We don’t know the first thing about Dividend Growth Investor, except his sex (we confirmed it with him in an email once) and his fondness for small fonts. Well, that and his status as an authority on…dividend investing, of course. If you think you need to invest millions to enjoy comfortable dividend returns, or that dividend stocks are only for old people, or that paying dividends means that a company’s managers have run out of ideas, you really need to read this post and toss your misconceptions aside.

Uncle Sam will get his piece, whether you live in St. Paul or Sao Paulo. Amanda at My Dollar Plan reports that Americans living abroad have to file U.S. income tax returns – even if those Americans have to pay income taxes to their countries of residence, too. (Not unlike how “undocumented” immigrants in the United States mail tax returns to both the IRS and the Servicio de Administración Tributaria. HA HA HA)

[Post rejected because we like the website’s owner, who writes most of the stuff on the site, but who farmed this week’s post out to a freelance gal whom we’ve made merciless fun of over the years. Even though we’re thin this week we still couldn’t run it. Quality over quantity.]

Closing out with 4 of our favorites. Longtime CoW contributor Pauline Paquin has a new site, Make Money Your Way. Pauline compares building wealth via real estate to doing the same via investing in stocks, and says the former wins on a dozen different counts. For one thing, real estate can generate income while you’re waiting for it to appreciate. Yeah, some stocks pay dividends, but who are you kidding if you’re trying to legitimately compare the two? Of the 12 reasons she lists, #5 and 6 are the ones we swear by the loudest. (Chapter 8.)

We tell people over and again, don’t get an adjustable-rate mortgage when you can get a fixed-rate. The former is just asking for trouble and potential ruin. But we’re assuming that you’re not as diligent as Cameron at, who weighed the 5-year teaser rate of an ARM against how much he’d be paying with a fixed-rate. The increase in up-front cash is enough to make a difference to Cameron, and with the extra $10,000+ thus to invest, he should still come out ahead even if rates rise by a reasonable amount. Plus he’s young and his income will presumably rise over the course of the mortgage. We’d still like to know what his cap is, though.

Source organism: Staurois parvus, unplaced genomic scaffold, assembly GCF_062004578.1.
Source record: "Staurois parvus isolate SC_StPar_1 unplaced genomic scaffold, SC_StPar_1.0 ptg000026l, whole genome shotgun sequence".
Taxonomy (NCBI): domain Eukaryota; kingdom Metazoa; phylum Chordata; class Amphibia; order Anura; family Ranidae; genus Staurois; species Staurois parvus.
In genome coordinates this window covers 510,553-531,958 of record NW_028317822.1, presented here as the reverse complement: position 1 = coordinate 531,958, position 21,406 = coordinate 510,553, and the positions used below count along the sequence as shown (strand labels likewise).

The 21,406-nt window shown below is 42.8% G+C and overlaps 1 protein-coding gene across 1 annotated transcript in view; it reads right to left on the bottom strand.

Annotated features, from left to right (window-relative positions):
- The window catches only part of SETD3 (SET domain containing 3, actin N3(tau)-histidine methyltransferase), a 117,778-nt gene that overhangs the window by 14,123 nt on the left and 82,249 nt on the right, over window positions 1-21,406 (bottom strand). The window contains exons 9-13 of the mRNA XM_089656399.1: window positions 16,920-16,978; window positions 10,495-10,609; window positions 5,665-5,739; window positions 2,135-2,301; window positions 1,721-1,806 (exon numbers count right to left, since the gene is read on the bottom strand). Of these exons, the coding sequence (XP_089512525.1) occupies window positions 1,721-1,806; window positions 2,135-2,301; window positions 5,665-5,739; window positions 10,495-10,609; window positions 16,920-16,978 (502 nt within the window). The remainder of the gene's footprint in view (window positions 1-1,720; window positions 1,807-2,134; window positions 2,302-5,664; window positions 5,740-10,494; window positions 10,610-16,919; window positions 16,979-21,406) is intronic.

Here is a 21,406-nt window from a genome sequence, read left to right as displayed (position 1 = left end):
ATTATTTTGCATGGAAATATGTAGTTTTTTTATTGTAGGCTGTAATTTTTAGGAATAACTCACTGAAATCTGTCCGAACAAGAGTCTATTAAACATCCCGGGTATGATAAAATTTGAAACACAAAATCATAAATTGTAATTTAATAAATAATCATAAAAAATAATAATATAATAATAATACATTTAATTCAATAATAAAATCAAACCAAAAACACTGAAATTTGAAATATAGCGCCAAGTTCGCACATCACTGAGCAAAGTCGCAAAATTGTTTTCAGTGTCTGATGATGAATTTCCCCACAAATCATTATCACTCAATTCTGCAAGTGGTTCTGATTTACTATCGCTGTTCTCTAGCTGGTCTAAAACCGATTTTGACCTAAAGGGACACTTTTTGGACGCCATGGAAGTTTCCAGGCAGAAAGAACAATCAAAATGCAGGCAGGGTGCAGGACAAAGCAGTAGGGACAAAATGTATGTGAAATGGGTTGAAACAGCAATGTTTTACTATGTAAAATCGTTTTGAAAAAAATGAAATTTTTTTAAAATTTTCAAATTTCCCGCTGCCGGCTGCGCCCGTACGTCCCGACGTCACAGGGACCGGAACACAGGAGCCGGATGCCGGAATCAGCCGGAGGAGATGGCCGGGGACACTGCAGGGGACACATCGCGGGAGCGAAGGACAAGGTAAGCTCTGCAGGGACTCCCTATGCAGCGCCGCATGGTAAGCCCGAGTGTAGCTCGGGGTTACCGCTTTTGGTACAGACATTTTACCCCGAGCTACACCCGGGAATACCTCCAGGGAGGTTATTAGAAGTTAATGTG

Sandi Martin at Spring Personal Finance is the definitive Carnival of Wealth contributor. She’s articulate, funny, and thoughtful, but not so urbane that she’s above making “anus”/”onus” puns. Meanwhile, most debt bloggers think they’re sluicing comedic gold by noticing the similarity between “cents” and “sense”. Sandi discusses Canada’s Harmonized Sales Tax, which is in effect in 5 of Canada’s 6 easternmost provinces and which has become a bane of confusion and inconsistency for the humble small business owner. Or as Sandi puts it,

When you have to collect HST for the government:

  1. Read the manual
  2. Call the helpline
  3. File and remit
  4. File and remit the next year
  5. Get penalized for not guessing that there’s a step 3½ that Revenue Canada doesn’t tell you about but you should be able to magically guess on your own.
  6. Write a curmudgeonly letter to your (Member of Parliament)

Jason at Hull Financial Planning is in the coveted final spot yet again, partly due to his use of the words “eudaimonia” and “caudate”. Some people feel a need to dumb their posts down (some are already written as dumbed down as possible), and others try to raise the level of discourse. That’s Jason, who explains how the necessary transition from his parents gently bribing him to letting him find other motivators was almost seamless. There’s more to life than earning rewards: really, there is. That’s why “I ran 3 miles today, therefore I earned a jelly doughnut” makes no sense as a conditional statement (and why people who are really good at running don’t “reward” themselves with increasingly unhealthy foods.)

Thanks for coming. We remain on Investopedia, and elsewhere. ‘Til tomorrow. runs on the Genesis Framework